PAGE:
1.) Preheat the oven to 450 degrees Fahrenheit.
2.) When the oven is ready, place the oven tray of beef bones into the oven.
3.) Let the beef bones roast for 15 minutes, then check to see the quality of the browning.
4.) If the browning is to your liking, then take the beef bones out of the oven. BUT do not turn off the oven yet!
Roast the onion and ginger!
1.) Place half an onion and the slices of ginger on an oven tray and put it into the oven.
2.) Keep an eye on the onion and ginger slices, making sure they do not get burnt.
3.) When the onion and ginger slices have browned a bit on the edges, take them out.
1.) Open up the pho spice pack and place all the herb spices into the white cloth bag. There should be a white string to tie the bag.
2.) Fill a large stockpot 3/4 of the way with cold water.
3.) Then place the following into a large stockpot of cold water:
- roasted beef bones
- roasted half onion
- roasted slices of ginger
- pho spice pack
- 1 tablespoons of salt
4.) Bring the water to a boil.
5.) Then let the pot of broth simmer.
6.) While the pot of broth is simmering, you’ll want to work on getting the toppings and condiments ready!
7.) Keep checking the broth, tasting it and adding more salt if it’s not salty to your taste.
Preparing the noodles, toppings and garnishments
Soak the noodles!
1.) Take out the rice noodles from their bags and soak them in a large bowl of warm water.
Prep and cook the beef roast! Or steak! Or whatever cut you chose.
These directions are for a pressure cooker like an Instant Pot and for a beef roast. If you do not have a pressure cooker, you’ll have to cook it old school style on the stove top. Please make sure to look up the appropriate time settings on how long to cook your beef cut to get the meat to be ALMOST “fall of the bone” tender.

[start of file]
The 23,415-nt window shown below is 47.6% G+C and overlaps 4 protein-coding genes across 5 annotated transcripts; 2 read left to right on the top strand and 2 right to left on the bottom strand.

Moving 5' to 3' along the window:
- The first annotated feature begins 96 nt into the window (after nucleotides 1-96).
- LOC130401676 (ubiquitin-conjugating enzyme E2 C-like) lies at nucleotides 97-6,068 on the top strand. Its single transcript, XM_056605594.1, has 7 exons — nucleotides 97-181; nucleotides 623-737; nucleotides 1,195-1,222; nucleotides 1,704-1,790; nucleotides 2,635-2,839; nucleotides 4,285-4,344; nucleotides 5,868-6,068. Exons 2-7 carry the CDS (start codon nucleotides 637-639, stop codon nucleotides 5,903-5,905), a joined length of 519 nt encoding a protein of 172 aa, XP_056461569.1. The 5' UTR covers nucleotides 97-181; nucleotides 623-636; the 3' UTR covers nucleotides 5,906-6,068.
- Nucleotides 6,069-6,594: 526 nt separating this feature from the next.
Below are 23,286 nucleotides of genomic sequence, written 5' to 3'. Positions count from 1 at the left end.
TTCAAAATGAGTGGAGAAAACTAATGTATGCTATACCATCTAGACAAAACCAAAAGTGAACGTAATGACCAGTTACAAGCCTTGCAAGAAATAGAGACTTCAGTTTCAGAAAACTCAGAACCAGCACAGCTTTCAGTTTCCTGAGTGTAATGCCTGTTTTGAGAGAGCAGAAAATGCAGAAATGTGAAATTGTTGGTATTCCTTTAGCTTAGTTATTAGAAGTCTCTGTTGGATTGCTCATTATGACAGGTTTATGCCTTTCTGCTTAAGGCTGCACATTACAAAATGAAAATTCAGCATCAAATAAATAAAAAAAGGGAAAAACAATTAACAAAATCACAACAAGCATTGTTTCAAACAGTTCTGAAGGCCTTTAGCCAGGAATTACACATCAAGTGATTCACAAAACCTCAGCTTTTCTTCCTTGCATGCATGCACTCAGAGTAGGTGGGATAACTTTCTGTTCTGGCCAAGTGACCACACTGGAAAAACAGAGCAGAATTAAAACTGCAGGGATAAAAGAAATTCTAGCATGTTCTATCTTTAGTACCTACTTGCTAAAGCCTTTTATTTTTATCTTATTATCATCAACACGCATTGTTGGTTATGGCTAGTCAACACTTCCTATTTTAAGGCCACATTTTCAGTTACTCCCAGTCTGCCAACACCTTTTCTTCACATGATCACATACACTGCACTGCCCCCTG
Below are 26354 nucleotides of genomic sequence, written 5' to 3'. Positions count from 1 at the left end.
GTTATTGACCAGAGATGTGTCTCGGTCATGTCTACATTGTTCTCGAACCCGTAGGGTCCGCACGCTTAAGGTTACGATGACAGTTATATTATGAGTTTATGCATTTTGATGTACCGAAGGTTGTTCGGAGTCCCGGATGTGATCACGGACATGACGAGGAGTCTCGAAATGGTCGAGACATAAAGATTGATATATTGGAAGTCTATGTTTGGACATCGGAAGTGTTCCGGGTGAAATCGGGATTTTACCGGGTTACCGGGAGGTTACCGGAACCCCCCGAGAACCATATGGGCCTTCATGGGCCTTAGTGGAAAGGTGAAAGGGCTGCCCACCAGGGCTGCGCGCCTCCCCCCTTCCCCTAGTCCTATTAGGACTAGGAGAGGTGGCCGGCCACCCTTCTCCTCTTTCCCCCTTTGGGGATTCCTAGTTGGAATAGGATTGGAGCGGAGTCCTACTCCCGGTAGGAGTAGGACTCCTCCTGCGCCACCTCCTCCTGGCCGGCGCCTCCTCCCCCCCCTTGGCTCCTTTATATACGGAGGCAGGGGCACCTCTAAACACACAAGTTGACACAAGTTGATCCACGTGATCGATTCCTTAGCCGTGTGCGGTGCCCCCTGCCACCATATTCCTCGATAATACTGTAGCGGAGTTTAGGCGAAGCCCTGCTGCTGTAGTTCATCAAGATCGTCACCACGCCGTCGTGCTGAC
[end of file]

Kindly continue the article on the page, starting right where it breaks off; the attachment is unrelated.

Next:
1.) Place the beef cut into the Instant Pot with a cup of water.
2.) Set the timer to be 45 minutes. Go prep the other toppings while waiting!
3.) When the timer is up, take out the beef and cut it into smaller pieces. I tend to slice the beef thin or in long chunks.
4.) This is an optional step. If you have a strainer or cheese cloth to filter liquid, pour the liquid from cooking the beef into the broth stockpot through a strainer or cheese cloth to filter out the impurities.
Pro tip! If you’re an adventurous eater and have a very lean cut of beef, you can try slicing the beef into very thin slices and put them raw into your pho. The pho broth, being scorching hot, will cook the raw beef to be about medium rare and medium.
Prep and cook the beef balls, pork balls, and Vietnamese bologna!
1.) Open up the packs of beef balls, pork balls, and the Vietnamese bologna.
2.) Bring a pot of water to a boil.
3.) Place the beef balls, pork balls, and the Vietnamaese bologna in the pot.